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Airlines have met just one of 50+ climate targets set in past 20 years, says charity

Climate charity is calling for a ‘frequent flyer levy’ that would tax the people who travel most

<p>Missed targets: climate charity Possible tracked UK airlines’ commitments</p>

Missed targets: climate charity Possible tracked UK airlines’ commitments

The world’s airlines have met only one of the 50+ climate targets they set themselves in the past 20 years, new research has found.

A report from climate charity Possible and sustainability agency Green Gumption assessed every public climate target which the international aviation industry set itself between 2000 and 2021.

As well as airlines, the report investigated targets set by aviation bodies such as the International Civil Aviation Organization (ICAO) and Federal Aviation Administration (FAA).

Of more than 50 commitments made public by airlines and aviation bodies all over the globe, it found that all but one had been missed, abandoned or forgotten.

The one target that was achieved was an “unambitious” target set by easyJet: reduction of its carbon emissions per passenger kilometre of 2.5 per cent by 2017, which was met in 2015.

Most of the targets were focused on CO2 efficiency or alternative fuels, with many used to negotiate expansion, says Possible.

The airline and aviation authority targets tracked by Possible

One of the climate targets missed was Sir Richard Branson’s $3bn (£1.8bn) Climate Pledge from 2006, when the Virgin Atlantic founder promised to invest that amount into fighting climate change over the following decade.

Another was the FAA’s target for the US aviation industry to use one billion gallons of alternative jet fuels annually by 2018.

“The unicorns which we’ve been promised by the aviation industry time and again, they’ve never shown up,” said Possible’s director of innovation, Leo Murray.

The climate charity is calling for the introduction of a progressive tax on flying in order to fairly reduce demand for flights, rather than relying on the industry to cut its emissions while continuing to expand.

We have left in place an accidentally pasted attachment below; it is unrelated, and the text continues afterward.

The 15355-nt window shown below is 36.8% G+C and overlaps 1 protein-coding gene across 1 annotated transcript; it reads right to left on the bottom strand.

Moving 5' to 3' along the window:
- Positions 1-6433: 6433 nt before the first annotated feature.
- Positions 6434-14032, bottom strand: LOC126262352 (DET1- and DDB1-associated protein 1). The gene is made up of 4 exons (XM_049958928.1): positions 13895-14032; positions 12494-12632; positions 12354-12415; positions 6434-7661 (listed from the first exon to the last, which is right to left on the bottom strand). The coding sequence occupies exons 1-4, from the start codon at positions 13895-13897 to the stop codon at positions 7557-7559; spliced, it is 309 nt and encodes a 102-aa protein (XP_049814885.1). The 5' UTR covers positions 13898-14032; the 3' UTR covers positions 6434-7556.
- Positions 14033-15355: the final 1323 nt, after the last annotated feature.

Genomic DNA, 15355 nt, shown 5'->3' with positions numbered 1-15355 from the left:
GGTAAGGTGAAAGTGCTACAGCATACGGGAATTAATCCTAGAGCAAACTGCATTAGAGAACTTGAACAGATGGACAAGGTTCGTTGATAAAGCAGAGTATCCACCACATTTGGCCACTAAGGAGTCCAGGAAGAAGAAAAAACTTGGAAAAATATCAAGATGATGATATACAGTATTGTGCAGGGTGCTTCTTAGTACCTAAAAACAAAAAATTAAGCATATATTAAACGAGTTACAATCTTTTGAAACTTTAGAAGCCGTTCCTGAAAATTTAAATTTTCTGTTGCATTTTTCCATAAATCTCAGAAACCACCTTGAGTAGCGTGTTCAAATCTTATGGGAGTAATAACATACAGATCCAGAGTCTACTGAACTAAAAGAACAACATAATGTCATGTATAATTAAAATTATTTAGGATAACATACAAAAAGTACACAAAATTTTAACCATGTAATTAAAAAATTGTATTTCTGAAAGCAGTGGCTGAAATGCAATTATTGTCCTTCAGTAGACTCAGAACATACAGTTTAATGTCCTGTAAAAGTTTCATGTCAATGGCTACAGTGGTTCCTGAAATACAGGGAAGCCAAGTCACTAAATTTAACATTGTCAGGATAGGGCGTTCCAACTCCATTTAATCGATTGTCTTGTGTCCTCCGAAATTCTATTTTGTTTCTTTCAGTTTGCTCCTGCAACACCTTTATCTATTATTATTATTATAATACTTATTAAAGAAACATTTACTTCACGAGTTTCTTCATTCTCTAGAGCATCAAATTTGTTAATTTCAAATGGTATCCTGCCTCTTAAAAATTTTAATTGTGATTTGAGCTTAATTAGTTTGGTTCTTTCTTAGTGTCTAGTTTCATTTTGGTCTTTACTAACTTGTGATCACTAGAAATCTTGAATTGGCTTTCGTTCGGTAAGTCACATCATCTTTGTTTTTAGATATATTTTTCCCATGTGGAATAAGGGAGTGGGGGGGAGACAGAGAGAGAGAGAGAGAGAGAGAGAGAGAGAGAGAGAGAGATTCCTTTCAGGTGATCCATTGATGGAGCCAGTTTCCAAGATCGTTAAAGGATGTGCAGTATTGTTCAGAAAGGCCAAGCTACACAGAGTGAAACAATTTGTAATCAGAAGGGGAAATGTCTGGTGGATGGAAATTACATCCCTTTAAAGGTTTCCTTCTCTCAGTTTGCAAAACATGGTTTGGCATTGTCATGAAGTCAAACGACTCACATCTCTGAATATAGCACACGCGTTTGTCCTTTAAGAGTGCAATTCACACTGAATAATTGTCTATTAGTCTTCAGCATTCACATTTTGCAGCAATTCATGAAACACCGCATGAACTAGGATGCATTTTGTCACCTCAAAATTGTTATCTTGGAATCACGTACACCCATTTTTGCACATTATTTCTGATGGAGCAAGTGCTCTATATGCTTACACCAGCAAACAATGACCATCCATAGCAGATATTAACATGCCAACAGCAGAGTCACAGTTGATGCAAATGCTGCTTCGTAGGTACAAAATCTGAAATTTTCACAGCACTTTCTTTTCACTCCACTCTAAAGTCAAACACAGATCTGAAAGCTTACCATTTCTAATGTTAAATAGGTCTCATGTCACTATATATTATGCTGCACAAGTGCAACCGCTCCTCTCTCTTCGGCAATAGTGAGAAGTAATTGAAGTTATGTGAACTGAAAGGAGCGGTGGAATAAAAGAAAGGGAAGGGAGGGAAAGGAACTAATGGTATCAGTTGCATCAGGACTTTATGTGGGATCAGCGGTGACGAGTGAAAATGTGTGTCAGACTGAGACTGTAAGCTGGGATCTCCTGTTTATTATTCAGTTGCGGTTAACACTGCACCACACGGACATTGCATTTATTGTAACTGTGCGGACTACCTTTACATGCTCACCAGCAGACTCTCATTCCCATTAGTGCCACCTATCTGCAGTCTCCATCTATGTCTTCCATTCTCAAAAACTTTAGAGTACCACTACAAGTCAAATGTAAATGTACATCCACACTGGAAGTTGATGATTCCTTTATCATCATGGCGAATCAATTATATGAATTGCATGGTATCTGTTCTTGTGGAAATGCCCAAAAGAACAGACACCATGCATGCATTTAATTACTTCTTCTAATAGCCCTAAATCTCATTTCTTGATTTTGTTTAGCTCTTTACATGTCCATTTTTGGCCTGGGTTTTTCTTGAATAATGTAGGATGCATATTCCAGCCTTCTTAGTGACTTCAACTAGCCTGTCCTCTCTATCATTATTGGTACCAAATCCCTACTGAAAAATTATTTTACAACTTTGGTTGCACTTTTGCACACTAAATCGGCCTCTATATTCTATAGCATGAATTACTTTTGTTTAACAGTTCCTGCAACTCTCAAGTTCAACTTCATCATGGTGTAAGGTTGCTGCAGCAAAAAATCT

It says that a “frequent flyer levy” would manage demand by taxing the people who travel most - citing the fact that 15 per cent of the UK population takes 70 per cent of all UK flights.

Alethea Warrington, a Possible campaigner, said: “It’s hardly a surprise that the aviation industry is failing to regulate itself and manage the harm it causes our climate.

“What is a surprise is both the scale of its failure to achieve even the small improvements it has set itself, and the ludicrousness of the government’s continuing insistence that the industry will be able to cut its emissions to net zero while allowing passenger numbers to continue to grow for the next three decades.”

The Independent has approached the aviation bodies and airlines examined for comment.

An Iata spokesperson said: “We never had a formal IATA target for the use of Sustainable Aviation Fuel (SAF), but we make no apology for setting out some ambitious goals for its use in the earliest days of its development.

“Of course we would have liked to see higher production rates of SAF but airlines are using every drop that is currently produced. We need fuel producers and governments to step up and ensure far greater supply of SAF.

“We take our net zero commitment seriously. We have set out an estimate of how this might be achieved, but we have been very clear that the precise means may change as technology develops and the costs of various decarbonisation options become clearer.”

A spokesperson for the Virgin Group says: “For more than 15 years, Virgin has invested in and supported climate solutions which focus on solving the climate crisis through a range of cleantech ventures. Our investment supports Virgin’s target to reach net zero emissions across its whole portfolio by 2050 at the latest.

“Virgin is as committed to playing its part in solving the climate crisis now as it ever has been. The group will continue to build on the hundreds of millions of dollars already invested in environmental innovation such as our partnership with Agilyx where we intend to turn waste plastic into lower carbon fuels.”

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